We are fortunate to be experiencing a more open and publicised approach to dementia.
In the UK today it is estimated there are 766,000 people with dementia and that number is set to grow to 1.32 million by 20401. The human cost of dementia for those who have it and those who care for them is immense. It is estimated that the cost to the state is £10.54 billion and that by 2040 the costs will have risen to £18.31 billion2. This excludes those people who pay to support themselves. When the costs borne by the state and private individuals are combined, we calculate that the financial cost to society of dementia over the next 27 years will reach £392 billion.
Dementia has been brought into the public arena through the media and work of organisations such as the Alzheimer’s Society and Dementia Friends Initiative. The stigma of this degenerative disease is being broken down. Professionals and families alike are now able to openly access both early diagnosis and treatment. Despite these major advances, a major area of the concern is the aspect of ‘dementia care’.
A vast majority of the care for these people is undertaken and provided by family members. As the disease progresses it becomes harder for families to care for their loved ones. Their desperate attempts to avoid institutional care means they are often at crisis point before they seek help.
In the UK there are approximately 17,500 care homes, providing long-term care and support to 487,000 older people3 and as many as 80 per cent of residents may have dementia.
Care homes have become society’s answer to the provision of long-term care for older people who can no longer be supported at home5. Laing & Buisson in their Care of the elderly UK survey report 2012/2013 noted that, despite policy favouring non-residential alternatives, there has been a recent resurgence in demand for care home packages6.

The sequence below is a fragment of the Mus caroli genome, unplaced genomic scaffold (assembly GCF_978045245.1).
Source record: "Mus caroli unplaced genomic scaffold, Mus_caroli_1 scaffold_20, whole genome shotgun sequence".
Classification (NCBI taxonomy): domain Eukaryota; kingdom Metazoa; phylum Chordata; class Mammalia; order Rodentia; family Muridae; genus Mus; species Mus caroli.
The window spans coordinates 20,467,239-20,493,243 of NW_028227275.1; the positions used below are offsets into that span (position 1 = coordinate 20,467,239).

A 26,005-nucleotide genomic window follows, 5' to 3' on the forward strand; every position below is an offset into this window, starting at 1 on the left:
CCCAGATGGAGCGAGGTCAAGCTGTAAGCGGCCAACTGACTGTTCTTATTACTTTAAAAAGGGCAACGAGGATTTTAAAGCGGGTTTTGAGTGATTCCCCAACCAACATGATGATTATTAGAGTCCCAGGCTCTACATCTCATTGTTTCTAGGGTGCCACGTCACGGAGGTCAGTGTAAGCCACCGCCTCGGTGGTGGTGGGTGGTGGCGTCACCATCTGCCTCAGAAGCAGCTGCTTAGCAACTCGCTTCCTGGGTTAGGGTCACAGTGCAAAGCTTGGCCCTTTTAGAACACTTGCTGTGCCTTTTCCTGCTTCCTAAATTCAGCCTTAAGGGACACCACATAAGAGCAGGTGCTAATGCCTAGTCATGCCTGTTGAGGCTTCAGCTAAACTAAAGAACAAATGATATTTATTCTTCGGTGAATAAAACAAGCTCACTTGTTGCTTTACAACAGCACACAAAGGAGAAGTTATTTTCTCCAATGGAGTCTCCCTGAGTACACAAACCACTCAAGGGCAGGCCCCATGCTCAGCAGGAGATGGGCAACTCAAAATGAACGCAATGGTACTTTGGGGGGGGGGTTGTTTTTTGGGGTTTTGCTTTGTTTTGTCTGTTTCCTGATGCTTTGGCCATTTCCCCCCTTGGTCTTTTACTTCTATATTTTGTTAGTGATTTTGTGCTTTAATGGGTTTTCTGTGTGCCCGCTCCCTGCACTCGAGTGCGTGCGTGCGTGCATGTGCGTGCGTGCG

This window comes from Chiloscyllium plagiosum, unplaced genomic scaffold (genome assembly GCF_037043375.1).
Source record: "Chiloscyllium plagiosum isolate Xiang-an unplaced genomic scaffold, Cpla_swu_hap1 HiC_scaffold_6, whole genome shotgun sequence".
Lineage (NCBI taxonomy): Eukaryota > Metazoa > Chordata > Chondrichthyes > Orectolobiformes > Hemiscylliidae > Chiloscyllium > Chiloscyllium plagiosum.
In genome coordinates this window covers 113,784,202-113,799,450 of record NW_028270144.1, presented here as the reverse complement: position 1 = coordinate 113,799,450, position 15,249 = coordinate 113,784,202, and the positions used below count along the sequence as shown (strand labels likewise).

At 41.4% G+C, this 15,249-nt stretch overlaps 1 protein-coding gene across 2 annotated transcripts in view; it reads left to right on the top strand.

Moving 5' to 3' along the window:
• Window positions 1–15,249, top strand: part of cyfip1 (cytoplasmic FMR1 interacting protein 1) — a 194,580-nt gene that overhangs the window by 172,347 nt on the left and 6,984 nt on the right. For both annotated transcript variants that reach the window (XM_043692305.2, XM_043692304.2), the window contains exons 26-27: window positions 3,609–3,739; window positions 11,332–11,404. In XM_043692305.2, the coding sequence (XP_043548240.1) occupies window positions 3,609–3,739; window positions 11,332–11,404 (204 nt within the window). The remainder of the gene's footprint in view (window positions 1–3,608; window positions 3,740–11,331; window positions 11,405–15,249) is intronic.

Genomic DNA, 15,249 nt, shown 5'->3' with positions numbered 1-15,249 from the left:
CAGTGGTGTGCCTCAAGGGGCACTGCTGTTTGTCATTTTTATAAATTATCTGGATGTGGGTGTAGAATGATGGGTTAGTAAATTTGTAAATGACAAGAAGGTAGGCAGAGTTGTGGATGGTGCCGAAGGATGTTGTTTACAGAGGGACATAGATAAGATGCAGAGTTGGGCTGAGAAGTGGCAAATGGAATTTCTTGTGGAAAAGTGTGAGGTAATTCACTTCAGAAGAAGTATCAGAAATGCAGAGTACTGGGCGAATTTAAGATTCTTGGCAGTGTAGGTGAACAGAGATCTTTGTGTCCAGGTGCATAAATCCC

The options are limited with many areas suffering a distinct lack of specialist care homes. Families are forced to make critical decisions often ill prepared and in a market place which offers a limited choice with little or no alternative options. Faced with this scenario the inevitable happens. Choice is often determined by price and availability.
At iMind we believe the focus has to support the shift to improving the quality of care currently available in the market place. At iMind our initiative is not only to raise the profile of ‘good dementia care’ but also to develop an innovative care setting. At iMind we want to break the mould and push the boundaries to develop a facility in which individuals suffering at the end stage of the dementia disease process can be assured of not only specialist care but care which is delivered in an inspirational way. It is about an experience not only for the patient but for the family too.
1 Multiplying estimated prevalence levels from Personal Social Services Research Unit, LSE. (Dementia UK” (2007) report by the population estimates from World Prospects, 2010 edition. 2 Calculations for this report were carried out in 2013. 3 Laing W (2013) Care of elderly people UK market survey 2012/2013. London: National 4 Alzheimer’s Society (2013) Record numbers of people with dementia in care homes. Press release. 5 Davies SJ, Goodman C, Bunn F et al (2011) A systematic review of integrated working between care homes and healthcare services. BMC Health Services Research 11 320. doi:10. 1186/1472-6963111-320 6 The Journal of Dementia Care. Volume 22 No. 4 July/August 2014.